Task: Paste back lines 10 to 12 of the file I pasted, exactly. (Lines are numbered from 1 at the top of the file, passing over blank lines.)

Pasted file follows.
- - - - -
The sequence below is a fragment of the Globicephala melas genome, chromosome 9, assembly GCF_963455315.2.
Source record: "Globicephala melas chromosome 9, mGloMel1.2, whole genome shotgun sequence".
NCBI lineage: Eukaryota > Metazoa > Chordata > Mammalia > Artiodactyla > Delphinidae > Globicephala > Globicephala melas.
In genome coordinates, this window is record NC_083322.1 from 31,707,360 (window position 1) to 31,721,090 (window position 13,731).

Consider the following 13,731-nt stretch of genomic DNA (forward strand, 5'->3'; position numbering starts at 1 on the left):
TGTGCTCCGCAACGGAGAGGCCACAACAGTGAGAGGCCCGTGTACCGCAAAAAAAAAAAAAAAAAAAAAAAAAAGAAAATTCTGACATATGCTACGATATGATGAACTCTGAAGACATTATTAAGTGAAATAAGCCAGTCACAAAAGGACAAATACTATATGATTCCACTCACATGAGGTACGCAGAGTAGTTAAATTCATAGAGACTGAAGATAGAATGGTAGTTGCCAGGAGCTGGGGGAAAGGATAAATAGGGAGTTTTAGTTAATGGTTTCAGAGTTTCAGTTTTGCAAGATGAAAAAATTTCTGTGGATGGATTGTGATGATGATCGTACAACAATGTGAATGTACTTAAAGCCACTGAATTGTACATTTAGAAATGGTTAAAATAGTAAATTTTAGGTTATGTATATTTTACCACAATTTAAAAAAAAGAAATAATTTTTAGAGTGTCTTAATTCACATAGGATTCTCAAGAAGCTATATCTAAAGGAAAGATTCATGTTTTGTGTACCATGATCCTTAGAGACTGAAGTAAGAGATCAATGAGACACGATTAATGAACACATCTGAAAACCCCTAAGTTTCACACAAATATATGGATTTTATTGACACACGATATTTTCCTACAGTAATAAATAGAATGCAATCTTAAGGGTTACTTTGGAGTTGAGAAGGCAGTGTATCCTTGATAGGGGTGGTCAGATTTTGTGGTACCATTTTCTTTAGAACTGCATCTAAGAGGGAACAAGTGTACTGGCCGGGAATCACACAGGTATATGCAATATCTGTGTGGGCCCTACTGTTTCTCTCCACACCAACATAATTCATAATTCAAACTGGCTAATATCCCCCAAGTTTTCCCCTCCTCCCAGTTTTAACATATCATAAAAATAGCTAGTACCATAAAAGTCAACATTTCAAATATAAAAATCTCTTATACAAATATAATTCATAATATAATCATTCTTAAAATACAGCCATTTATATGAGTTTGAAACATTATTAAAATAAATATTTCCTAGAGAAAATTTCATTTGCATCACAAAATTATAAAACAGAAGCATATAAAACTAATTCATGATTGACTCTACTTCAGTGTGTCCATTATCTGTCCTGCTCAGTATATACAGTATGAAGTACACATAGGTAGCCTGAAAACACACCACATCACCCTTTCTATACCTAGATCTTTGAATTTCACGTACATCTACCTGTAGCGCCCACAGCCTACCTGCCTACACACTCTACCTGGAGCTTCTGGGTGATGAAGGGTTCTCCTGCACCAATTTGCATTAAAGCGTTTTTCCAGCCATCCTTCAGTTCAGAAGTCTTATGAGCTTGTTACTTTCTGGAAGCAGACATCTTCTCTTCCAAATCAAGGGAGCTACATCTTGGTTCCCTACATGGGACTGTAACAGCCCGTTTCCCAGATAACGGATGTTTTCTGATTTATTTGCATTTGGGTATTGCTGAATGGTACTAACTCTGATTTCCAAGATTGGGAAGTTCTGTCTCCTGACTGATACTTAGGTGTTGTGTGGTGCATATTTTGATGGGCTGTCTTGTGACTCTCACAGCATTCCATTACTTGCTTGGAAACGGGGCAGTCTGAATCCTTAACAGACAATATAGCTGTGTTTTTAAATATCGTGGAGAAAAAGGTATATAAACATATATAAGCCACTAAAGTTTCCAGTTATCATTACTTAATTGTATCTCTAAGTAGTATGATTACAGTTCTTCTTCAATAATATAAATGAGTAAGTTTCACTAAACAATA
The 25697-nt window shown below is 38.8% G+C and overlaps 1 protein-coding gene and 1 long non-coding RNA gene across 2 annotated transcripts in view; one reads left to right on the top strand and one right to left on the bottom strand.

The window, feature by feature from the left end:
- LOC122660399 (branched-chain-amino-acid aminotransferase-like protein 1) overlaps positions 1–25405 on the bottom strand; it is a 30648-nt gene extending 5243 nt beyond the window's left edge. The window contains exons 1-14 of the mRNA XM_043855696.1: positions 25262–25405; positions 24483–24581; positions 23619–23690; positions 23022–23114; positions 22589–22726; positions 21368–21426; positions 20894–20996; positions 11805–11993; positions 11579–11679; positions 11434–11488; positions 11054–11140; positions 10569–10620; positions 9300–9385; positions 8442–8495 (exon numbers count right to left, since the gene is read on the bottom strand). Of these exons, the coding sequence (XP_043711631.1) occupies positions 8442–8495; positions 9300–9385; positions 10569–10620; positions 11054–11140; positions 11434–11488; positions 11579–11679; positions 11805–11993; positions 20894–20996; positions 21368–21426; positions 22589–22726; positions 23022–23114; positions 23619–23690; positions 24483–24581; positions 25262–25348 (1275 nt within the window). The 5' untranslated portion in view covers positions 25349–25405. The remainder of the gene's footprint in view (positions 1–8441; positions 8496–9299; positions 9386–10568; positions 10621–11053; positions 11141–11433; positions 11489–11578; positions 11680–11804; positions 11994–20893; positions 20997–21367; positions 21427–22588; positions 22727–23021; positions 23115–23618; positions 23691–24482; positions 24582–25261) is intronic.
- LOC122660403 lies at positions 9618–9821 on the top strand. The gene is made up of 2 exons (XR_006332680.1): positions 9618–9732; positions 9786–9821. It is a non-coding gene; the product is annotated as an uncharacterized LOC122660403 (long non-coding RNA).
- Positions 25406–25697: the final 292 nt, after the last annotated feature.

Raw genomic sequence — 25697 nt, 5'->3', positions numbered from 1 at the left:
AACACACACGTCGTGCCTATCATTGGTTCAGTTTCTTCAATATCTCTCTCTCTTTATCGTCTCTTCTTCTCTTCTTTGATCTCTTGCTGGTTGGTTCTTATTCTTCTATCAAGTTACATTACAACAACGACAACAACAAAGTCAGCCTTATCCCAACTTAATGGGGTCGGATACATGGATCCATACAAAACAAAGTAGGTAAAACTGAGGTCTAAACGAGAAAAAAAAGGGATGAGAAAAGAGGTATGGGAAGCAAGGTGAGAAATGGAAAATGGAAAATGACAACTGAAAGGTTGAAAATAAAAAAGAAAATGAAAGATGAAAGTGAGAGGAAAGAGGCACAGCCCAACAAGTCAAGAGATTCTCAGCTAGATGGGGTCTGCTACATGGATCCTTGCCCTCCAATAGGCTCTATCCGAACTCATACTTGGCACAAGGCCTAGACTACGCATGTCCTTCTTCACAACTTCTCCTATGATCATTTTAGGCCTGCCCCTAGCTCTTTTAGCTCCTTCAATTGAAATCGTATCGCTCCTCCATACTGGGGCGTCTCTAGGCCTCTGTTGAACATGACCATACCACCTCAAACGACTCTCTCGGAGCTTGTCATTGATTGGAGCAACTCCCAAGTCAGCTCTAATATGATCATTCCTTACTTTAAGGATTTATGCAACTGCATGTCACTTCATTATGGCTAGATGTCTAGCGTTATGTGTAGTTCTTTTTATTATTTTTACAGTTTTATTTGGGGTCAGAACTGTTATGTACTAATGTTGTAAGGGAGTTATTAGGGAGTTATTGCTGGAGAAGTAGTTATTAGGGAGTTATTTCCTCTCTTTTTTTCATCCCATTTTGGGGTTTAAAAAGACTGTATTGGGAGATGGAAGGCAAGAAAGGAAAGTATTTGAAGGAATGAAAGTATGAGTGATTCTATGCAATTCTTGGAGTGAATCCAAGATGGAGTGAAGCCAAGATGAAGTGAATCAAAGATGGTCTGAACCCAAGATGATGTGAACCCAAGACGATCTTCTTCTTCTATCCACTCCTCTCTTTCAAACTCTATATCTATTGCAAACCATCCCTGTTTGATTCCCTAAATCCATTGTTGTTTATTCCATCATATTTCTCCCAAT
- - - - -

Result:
- LOC122660403 lies at positions 9618–9821 on the top strand. The gene is made up of 2 exons (XR_006332680.1): positions 9618–9732; positions 9786–9821. It is a non-coding gene; the product is annotated as an uncharacterized LOC122660403 (long non-coding RNA).
- Positions 25406–25697: the final 292 nt, after the last annotated feature.

Raw genomic sequence — 25697 nt, 5'->3', positions numbered from 1 at the left: